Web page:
• Method 3: TensorFlow Datasets’ TokenTextEncoder. Strengths: Designed for datasets available through TensorFlow Datasets. Weaknesses: Dependent on the tfds library which may not include all datasets.
  • Method 4: TensorFlow Text APIs. Strengths: Offers advanced text processing capabilities. Weaknesses: Adds an extra library dependency.
  • Bonus Method 5: Python Collections Counter. Strengths: Simple and requires no external libraries. Weaknesses: Basic functionality with no direct TensorFlow integration.
[1, 2, 3, 4, 5, 6, 7]

The TokenTextEncoder class provided by TensorFlow Datasets package is applied to the tokenized text, creating an encoder instance. Then, a sample sentence is encoded by calling the encode method and printing the list of integers.

Method 4: TensorFlow Text APIs for Vocabulary Construction

The TensorFlow Text library offers APIs that are especially optimized for text processing. It includes utilities for building vocabularies from tokenized text, which can be very handy for processing large datasets like the Iliad.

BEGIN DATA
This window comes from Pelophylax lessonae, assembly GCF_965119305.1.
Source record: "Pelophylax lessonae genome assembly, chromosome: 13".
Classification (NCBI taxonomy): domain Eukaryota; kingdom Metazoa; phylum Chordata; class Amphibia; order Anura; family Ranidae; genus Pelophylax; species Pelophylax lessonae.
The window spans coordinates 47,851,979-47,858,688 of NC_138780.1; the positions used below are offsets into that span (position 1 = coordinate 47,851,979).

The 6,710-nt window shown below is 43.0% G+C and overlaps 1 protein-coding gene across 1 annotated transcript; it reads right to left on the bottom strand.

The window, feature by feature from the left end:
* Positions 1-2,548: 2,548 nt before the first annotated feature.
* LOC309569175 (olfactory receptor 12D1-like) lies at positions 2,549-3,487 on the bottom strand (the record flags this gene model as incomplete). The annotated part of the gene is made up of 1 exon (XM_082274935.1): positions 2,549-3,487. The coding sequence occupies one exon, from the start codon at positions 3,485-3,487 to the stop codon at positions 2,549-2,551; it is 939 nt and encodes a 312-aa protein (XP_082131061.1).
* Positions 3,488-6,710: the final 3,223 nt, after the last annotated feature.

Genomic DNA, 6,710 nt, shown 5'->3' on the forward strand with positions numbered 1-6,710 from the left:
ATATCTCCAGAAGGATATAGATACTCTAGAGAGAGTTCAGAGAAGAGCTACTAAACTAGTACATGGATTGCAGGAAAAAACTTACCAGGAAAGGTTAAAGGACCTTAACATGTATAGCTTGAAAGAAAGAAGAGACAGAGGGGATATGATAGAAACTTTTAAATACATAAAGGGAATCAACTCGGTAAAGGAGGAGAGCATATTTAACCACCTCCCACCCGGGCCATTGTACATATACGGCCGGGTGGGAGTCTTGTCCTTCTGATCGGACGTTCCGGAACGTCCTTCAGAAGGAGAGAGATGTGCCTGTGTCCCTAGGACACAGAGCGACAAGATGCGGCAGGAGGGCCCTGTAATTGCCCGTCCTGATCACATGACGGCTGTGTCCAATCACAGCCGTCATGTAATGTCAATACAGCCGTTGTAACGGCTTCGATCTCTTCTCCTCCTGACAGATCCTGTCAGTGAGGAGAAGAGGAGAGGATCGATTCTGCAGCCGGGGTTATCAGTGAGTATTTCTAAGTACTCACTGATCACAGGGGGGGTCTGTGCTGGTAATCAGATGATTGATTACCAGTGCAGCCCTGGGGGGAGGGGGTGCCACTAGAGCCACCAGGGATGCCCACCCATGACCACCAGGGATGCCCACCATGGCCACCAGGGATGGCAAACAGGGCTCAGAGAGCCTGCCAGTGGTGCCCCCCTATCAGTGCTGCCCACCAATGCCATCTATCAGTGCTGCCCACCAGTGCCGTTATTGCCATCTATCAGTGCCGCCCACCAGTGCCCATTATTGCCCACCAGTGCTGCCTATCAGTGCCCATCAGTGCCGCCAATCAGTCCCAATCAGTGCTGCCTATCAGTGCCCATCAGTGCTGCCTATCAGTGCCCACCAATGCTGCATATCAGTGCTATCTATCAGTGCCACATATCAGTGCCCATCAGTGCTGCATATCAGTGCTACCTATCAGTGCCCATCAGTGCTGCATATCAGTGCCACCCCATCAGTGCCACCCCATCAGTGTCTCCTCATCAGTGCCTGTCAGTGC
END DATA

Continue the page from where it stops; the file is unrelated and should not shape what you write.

Here’s an example:

import tensorflow_text as text

# Sample tokenized Iliad dataset
tokenized_text = ["Sing", "O", "goddess", "the", "anger", "of", "Achilles"]
vocab = set(tokenized_text)

# Create a TextVectorization layer
vectorization_layer = text.TextVectorization(vocabulary=vocab)

# Vocabulary mapping
print(vectorization_layer.get_vocabulary())

Output of the code snippet:

['anger', 'Sing', 'O', 'goddess', 'the', 'of', 'Achilles']

In this code, a TextVectorization layer from TensorFlow Text is used to create a vocabulary. The layer is initialized with the unique words from the tokenized text, and the vocabulary can be retrieved with the get_vocabulary method.